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Research from Gladstone Institutes suggests that transplanting genetically altered interneurons could improve cognitive function for Alzheimer’s disease.
Research from Gladstone Institutes suggests that transplanting genetically altered interneurons could improve cognitive function for Alzheimer’s disease. In Alzheimer’s disease, damage to specific neurons can alter brainwave rhythms and cause a loss of cognitive functions. Inhibitory interneurons are especially important for managing brain rhythms.
The study, published in Neuron on March 15, 2018, was funded by the Alzheimer’s Association and led by Jorge Palop, PhD, assistant investigator at the Gladstone Institutes. Palop and his team discovered therapeutic benefits associated with genetically improving interneurons and transplanting them into the brain of a mouse model of Alzheimer’s disease.
Because interneurons control complex networks between neurons, they allow signals to be sent to one another in a harmonized way. An imbalance between these two types of neurons, however, creates disharmony, which can be seen in multiple neurological and psychiatric disorders, including Alzheimer’s disease, epilepsy, schizophrenia, and autism.
Previous research done by Palop shows that the inhibitory interneurons in mouse models of Alzheimer’s do not function properly. This is because of a disturbance of the rhythms that organize the excitatory cells. These cells fail to function harmoniously, which causes an imbalance in the brain networks. This affects memory formation and can lead to epileptic activity, which is often observed in patients with Alzheimer’s disease.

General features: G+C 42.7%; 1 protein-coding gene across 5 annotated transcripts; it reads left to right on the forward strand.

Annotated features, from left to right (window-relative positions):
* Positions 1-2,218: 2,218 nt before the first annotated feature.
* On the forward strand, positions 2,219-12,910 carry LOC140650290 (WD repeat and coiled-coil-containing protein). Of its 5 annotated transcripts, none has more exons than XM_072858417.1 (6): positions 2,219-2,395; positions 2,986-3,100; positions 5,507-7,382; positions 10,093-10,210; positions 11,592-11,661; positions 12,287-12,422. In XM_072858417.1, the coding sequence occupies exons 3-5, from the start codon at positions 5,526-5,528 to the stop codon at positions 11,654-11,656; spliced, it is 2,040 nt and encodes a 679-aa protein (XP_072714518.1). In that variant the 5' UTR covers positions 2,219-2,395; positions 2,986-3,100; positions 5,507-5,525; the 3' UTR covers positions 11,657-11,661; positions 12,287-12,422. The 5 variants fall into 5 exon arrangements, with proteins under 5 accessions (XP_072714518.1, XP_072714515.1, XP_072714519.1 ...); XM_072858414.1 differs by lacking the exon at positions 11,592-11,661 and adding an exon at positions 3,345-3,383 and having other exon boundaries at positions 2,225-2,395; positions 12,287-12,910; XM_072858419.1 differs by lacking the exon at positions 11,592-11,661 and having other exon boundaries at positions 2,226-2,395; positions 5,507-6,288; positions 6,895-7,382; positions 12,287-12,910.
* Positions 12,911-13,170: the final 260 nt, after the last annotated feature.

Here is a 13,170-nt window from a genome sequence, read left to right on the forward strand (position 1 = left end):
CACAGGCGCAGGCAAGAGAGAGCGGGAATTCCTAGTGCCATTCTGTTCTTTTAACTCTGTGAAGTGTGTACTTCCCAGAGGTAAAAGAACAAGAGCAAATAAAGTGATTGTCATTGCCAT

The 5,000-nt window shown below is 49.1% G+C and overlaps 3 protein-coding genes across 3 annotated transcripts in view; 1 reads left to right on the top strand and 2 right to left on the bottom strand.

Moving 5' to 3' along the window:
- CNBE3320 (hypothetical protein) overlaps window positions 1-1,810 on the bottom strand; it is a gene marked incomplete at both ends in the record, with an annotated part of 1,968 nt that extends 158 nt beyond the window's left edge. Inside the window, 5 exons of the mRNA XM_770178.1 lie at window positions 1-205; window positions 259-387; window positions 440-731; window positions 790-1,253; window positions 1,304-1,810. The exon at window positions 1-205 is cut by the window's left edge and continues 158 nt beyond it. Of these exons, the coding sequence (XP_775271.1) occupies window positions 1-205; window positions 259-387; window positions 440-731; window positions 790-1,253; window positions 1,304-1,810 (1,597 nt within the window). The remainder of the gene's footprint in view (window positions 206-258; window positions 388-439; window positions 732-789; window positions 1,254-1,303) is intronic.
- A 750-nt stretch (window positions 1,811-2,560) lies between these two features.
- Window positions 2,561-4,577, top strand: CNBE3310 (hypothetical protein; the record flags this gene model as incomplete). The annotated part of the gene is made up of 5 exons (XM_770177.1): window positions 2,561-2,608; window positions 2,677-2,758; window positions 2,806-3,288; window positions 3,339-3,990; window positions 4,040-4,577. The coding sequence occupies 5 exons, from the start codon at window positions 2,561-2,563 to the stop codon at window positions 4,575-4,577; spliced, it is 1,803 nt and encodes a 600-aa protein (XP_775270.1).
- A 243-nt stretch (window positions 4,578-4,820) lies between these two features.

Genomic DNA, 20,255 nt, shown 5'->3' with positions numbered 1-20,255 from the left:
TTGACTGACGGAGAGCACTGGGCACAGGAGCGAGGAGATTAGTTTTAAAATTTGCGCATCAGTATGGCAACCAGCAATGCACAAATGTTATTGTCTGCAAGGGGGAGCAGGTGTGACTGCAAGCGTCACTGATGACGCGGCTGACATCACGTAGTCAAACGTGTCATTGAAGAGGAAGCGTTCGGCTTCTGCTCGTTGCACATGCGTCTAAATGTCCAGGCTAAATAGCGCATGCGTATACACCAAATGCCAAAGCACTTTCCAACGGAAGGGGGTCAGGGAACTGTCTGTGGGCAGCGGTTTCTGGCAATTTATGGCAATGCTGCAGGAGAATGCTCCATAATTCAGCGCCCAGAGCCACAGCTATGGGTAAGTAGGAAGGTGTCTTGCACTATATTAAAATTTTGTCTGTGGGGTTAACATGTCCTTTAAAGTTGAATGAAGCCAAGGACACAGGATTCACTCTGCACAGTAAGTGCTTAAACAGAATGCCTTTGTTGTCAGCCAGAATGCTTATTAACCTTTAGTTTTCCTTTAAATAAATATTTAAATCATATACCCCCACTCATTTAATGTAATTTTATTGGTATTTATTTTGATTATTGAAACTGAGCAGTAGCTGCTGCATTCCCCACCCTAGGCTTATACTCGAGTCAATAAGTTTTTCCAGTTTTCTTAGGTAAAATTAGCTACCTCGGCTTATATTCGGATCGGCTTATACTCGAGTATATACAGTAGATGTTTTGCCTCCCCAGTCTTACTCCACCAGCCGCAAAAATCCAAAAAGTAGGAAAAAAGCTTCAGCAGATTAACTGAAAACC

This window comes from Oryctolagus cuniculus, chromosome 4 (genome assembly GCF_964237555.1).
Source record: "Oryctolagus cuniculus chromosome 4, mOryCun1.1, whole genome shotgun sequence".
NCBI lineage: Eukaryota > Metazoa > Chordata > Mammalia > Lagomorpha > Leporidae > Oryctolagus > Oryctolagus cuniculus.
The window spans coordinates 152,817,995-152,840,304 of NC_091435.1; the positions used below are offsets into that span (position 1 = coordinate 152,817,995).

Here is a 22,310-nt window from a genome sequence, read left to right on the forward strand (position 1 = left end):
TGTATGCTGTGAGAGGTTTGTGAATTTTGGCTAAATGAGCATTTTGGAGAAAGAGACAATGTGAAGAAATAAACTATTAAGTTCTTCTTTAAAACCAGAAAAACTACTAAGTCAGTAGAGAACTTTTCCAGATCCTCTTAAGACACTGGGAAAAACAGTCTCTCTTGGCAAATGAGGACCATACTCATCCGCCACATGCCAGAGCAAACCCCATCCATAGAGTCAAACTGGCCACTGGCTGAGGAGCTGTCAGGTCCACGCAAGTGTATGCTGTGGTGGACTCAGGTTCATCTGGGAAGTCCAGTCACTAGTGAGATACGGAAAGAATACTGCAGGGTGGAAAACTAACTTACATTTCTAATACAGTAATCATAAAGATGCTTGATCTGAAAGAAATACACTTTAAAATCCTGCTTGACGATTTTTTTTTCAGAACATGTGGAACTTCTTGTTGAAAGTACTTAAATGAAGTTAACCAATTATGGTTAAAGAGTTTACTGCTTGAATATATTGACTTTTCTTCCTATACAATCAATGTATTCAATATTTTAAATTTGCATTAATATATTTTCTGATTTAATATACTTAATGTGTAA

Palop and his team confirmed that these improved interneurons, when transplanted into the abnormal brain of Alzheimer mice, can properly control the activity of excitatory cells and restore brain rhythms.
“We took advantage of the fact that transplanted interneurons can integrate remarkably well into new brain tissues, and that each interneuron can control thousands of excitatory neurons,” said Palop, in a Gladstone Institutes press release. “These properties make interneurons a promising therapeutic target for cognitive disorders associated with brain rhythm abnormalities and epileptic activity.”
When the scientists initially transplanted regular interneurons, they saw no beneficial effects, presumably because Alzheimer’s disease creates a toxic environment in the brain. The researchers then genetically improved the activity of inhibitory interneurons by adding a protein called Nav1.1. According to Gladstone, they discovered that the interneurons with enhanced function were able to overcome the toxic disease environment and restore brain function.
“These optimized neurons are like master conductors,” noted Palop in the release. “Even with a declining orchestra, they can restore the rhythms and harmony needed for cognitive functions.”
The institute states that these findings could eventually lead to the development of new treatment options for patients with Alzheimer’s disease.
“Besides the applications this cell engineering and transplantation approach may find in regenerative medicine, our findings support the broader concept that enhancing the function of interneurons can counteract key aspects of Alzheimer’s disease,” said Lennart Mucke, MD, director of the Gladstone Institute of Neurological Disease, in the release.
Palop and his team are currently examining if the cell therapy could be translated from mice to humans as well as working to identify drugs that could also potentially enhance the function of inhibitory interneurons.